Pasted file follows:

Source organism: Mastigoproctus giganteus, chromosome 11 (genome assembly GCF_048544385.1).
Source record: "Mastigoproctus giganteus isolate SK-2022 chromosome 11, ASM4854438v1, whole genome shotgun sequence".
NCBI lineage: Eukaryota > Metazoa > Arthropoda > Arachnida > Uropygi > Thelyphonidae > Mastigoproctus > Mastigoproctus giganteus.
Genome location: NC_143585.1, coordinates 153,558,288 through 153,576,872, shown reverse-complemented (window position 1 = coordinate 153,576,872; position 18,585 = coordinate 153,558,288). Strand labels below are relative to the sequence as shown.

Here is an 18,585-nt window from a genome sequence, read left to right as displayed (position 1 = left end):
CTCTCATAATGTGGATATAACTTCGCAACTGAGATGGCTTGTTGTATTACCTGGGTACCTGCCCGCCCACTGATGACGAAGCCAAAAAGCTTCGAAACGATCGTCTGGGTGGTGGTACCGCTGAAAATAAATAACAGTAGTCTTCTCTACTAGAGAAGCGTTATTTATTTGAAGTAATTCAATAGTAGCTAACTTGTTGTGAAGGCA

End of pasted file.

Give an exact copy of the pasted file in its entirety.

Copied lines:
Source organism: Mastigoproctus giganteus, chromosome 11 (genome assembly GCF_048544385.1).
Source record: "Mastigoproctus giganteus isolate SK-2022 chromosome 11, ASM4854438v1, whole genome shotgun sequence".
NCBI lineage: Eukaryota > Metazoa > Arthropoda > Arachnida > Uropygi > Thelyphonidae > Mastigoproctus > Mastigoproctus giganteus.
Genome location: NC_143585.1, coordinates 153,558,288 through 153,576,872, shown reverse-complemented (window position 1 = coordinate 153,576,872; position 18,585 = coordinate 153,558,288). Strand labels below are relative to the sequence as shown.

Here is an 18,585-nt window from a genome sequence, read left to right as displayed (position 1 = left end):
CTCTCATAATGTGGATATAACTTCGCAACTGAGATGGCTTGTTGTATTACCTGGGTACCTGCCCGCCCACTGATGACGAAGCCAAAAAGCTTCGAAACGATCGTCTGGGTGGTGGTACCGCTGAAAATAAATAACAGTAGTCTTCTCTACTAGAGAAGCGTTATTTATTTGAAGTAATTCAATAGTAGCTAACTTGTTGTGAAGGCA